Distracted Driving: Complacency & Situational Awareness

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Distracted Driving: Complacency & Situational Awareness

April 16, 2021

Ask yourself the following questions:

  1. How many times have you been hurt when you were thinking about what you were doing, and the risk of what you were doing, at the exact instant when you were injured?
  2. Think back to a time when you were injured; Did your perception of your situation matchup to reality? Right before you were injured, did you feel you were safe enough already?

You probably answered (1) Not very often and (2) I wasn’t paying attention and thought I couldn’t or wasn’t going to get hurt.

The aforementioned conditions describe complacency and, the lack of, situational awareness respectively and can be summed up as being overly satisfied or comfortable with an existing situation or condition; often while unaware of some potential danger or hazard.

Essentially, the core elements of distracted driving are complacency and not being situationally aware.

Unfortunately, there are quite a few causes of distracted driving. But lets focus on the main culprit – the cell phone. According to the National Safety drivers talking on cell phones (including hands free) miss seeing up to 50% of their driving environments including pedestrians and red lights. Drivers look but they do not see! This phenomenon is also known as inattention blindness, where the brain cannot process the visual information properly which essentially is like being partially and temporarily blind. The bottom line is that a driver cannot be situationally aware while using a cell phone.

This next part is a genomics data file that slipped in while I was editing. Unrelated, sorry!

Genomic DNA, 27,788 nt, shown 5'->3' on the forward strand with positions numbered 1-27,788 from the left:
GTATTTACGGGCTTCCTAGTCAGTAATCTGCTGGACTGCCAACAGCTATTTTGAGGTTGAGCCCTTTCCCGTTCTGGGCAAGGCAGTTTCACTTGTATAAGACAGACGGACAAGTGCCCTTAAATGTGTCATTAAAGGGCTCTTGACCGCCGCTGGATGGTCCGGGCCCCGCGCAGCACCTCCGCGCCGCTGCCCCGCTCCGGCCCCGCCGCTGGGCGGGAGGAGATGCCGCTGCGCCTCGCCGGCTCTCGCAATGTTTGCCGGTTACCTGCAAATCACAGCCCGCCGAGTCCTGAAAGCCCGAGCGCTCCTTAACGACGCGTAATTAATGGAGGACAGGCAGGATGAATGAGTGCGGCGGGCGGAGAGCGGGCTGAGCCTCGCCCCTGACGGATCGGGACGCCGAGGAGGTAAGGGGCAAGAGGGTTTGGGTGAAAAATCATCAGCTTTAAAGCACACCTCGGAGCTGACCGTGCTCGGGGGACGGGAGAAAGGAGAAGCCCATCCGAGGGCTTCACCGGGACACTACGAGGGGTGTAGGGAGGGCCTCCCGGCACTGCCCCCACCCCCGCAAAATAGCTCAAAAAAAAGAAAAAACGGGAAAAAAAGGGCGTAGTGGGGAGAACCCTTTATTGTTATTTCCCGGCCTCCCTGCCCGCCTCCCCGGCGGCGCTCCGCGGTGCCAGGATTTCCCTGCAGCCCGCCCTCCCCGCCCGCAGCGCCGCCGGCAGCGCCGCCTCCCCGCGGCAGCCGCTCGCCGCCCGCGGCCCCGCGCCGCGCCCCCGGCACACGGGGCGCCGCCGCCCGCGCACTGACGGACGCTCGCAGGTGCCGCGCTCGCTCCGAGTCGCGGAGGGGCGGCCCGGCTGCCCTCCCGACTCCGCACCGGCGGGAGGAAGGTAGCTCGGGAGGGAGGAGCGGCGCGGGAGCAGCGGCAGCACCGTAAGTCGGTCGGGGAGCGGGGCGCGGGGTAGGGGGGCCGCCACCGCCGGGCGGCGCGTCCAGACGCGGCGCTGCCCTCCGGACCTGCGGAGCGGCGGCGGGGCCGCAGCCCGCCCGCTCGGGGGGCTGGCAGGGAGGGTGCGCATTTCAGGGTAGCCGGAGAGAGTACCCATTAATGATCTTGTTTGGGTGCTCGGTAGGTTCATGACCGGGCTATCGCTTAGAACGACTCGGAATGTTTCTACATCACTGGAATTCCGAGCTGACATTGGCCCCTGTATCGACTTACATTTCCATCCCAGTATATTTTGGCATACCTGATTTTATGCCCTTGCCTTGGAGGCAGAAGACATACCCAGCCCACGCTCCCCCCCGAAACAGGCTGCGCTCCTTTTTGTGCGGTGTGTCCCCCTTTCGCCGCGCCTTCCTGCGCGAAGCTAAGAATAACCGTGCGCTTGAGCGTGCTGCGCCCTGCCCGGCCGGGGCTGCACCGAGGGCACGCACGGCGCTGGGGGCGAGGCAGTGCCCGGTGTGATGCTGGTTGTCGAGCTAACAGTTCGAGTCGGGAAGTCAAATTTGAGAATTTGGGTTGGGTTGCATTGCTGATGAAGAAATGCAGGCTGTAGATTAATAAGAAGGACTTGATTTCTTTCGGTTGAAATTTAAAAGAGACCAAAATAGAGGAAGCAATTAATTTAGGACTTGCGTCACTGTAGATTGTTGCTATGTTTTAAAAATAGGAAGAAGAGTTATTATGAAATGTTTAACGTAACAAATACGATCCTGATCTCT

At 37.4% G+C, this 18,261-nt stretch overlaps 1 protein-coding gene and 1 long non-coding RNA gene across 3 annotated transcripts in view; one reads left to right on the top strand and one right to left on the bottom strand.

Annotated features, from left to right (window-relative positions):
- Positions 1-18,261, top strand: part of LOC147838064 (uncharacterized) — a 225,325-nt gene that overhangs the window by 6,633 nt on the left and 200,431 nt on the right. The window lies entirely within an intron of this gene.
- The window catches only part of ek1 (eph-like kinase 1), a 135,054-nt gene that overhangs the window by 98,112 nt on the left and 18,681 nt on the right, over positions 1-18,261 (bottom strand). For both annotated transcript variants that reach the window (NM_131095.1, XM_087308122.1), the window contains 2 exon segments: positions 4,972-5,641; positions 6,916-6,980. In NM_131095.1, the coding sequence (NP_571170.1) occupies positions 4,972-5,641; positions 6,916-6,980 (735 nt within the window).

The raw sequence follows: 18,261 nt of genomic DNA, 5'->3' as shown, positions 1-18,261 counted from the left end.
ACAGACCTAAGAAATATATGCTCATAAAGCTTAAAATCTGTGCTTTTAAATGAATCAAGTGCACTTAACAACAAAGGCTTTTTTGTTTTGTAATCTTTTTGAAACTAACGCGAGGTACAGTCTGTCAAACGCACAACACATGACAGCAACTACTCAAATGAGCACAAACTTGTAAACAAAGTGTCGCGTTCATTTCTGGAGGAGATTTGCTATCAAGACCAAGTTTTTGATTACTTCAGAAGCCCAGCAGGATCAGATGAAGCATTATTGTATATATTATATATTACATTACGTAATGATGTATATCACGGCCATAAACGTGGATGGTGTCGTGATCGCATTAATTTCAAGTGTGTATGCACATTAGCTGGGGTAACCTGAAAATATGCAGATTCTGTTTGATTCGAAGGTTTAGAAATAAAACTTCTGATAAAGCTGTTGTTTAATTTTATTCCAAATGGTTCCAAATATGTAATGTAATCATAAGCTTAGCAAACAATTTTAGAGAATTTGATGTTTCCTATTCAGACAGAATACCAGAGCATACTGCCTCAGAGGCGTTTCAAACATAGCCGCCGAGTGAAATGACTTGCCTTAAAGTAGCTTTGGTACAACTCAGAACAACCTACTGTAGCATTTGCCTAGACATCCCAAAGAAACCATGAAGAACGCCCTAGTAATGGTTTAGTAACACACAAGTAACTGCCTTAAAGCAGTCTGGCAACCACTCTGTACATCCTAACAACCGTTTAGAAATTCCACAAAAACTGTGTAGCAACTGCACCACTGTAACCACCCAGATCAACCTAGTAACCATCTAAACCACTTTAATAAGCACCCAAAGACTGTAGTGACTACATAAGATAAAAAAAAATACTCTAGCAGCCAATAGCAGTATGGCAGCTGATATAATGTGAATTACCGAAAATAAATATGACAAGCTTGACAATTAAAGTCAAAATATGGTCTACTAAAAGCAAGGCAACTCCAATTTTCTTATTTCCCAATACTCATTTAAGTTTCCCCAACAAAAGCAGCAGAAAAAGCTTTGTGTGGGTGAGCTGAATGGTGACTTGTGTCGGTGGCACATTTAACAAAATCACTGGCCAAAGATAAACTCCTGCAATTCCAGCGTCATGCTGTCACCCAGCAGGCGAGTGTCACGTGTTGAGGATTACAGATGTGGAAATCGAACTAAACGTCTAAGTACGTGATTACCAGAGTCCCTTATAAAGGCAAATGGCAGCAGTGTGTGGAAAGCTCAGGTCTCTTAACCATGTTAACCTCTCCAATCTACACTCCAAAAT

However, a collision does not occur every time someone uses a phone while driving, which leads drivers to be overconfident in their abilities / no longer fearful or apprehensive of driving dangers. In other words, not experiencing a collision while driving distracted creates complacency. When performing a dangerous task repeatedly without negative consequences a false sense of security is created which is then continually reinforced until a negative event occurs.

Fortunately, there are proven methods to reduce or eliminate complacency and improve situational awareness while driving, which will be discussed during the April 29th LyonsEDU Distracted Driving webinar. To register please use the following link: https://www.lyonsinsurance.com/resources/lyonsedu-seminars/